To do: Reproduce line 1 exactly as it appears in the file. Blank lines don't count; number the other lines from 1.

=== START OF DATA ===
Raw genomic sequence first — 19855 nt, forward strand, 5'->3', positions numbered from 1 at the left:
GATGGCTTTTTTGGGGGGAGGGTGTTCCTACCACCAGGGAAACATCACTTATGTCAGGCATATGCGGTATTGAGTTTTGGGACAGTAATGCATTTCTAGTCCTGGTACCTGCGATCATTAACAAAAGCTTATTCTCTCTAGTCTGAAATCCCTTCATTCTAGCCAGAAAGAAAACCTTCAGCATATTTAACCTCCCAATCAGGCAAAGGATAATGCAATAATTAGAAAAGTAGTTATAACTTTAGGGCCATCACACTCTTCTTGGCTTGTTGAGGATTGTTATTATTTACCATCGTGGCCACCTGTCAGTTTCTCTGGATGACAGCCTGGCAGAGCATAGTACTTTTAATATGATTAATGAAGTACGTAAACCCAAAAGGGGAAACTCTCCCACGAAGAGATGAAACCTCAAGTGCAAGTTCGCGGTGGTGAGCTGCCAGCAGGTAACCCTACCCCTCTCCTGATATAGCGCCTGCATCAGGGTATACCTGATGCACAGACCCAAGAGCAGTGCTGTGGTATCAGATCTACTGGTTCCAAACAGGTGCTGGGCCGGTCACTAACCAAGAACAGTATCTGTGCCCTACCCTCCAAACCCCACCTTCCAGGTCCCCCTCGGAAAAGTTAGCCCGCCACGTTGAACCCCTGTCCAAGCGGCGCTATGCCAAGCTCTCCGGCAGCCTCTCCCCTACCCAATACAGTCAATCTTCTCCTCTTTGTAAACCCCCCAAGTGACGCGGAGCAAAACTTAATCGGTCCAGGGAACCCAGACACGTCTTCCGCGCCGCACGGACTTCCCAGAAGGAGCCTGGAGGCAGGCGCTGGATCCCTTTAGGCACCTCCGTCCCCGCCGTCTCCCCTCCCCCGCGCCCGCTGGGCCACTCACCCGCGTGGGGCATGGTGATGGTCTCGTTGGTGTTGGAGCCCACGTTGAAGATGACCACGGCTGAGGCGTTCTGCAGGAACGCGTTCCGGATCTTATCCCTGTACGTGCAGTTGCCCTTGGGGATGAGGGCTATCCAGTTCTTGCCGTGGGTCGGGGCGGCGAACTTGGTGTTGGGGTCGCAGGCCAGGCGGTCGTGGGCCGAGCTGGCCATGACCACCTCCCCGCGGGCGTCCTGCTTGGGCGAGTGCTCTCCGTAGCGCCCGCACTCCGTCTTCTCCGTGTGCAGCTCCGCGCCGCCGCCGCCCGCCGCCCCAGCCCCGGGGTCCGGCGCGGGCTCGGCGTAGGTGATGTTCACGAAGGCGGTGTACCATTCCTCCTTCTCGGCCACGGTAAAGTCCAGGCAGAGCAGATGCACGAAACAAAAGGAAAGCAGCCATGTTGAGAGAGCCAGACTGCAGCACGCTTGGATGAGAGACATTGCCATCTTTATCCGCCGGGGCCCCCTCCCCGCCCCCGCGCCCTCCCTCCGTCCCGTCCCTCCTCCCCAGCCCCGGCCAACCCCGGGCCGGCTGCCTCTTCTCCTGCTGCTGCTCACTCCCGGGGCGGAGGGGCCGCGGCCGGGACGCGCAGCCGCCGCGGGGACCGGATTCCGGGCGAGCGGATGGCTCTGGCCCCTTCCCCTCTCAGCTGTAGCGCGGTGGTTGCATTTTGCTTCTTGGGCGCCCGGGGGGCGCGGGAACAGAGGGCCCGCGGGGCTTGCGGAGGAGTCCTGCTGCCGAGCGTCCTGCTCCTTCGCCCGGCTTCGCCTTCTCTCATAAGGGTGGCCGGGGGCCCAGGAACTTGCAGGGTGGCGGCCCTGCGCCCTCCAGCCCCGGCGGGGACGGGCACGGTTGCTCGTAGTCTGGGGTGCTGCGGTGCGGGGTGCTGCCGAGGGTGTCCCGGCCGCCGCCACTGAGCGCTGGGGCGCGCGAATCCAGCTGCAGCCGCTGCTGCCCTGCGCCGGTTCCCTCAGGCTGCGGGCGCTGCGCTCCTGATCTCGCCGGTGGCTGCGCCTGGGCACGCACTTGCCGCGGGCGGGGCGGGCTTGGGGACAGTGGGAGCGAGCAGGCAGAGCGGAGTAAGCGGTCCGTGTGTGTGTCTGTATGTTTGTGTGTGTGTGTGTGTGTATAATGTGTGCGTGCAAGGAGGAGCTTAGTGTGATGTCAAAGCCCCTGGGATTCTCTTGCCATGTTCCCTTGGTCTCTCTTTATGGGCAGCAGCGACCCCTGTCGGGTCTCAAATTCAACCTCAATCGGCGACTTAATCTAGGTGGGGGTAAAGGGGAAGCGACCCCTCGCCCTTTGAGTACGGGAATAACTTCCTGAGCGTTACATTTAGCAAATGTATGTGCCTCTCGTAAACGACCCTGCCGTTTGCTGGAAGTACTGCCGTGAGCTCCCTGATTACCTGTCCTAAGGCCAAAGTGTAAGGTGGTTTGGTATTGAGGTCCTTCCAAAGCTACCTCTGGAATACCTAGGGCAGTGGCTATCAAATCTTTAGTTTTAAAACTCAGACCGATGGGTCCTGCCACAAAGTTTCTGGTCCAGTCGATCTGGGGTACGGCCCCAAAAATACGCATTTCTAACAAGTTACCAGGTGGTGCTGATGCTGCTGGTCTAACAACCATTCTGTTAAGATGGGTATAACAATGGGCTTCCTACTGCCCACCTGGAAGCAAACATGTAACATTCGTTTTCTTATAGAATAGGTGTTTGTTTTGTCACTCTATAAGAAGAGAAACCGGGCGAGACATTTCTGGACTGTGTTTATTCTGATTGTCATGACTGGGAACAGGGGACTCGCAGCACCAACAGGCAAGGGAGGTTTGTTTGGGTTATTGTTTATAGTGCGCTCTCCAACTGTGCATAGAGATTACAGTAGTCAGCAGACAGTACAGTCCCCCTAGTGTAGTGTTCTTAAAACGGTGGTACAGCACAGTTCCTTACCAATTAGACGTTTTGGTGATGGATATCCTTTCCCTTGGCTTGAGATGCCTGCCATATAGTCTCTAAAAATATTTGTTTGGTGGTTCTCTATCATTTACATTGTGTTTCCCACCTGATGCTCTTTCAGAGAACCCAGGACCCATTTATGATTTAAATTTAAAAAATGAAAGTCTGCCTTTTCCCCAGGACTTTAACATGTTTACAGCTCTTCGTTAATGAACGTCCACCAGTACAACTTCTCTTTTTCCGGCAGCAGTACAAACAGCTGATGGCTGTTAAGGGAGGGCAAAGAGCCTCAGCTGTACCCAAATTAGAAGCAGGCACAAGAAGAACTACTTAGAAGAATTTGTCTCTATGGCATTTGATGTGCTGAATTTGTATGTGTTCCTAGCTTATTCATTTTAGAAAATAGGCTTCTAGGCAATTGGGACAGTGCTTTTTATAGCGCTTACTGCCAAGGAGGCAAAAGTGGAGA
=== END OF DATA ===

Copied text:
Raw genomic sequence first — 19855 nt, forward strand, 5'->3', positions numbered from 1 at the left: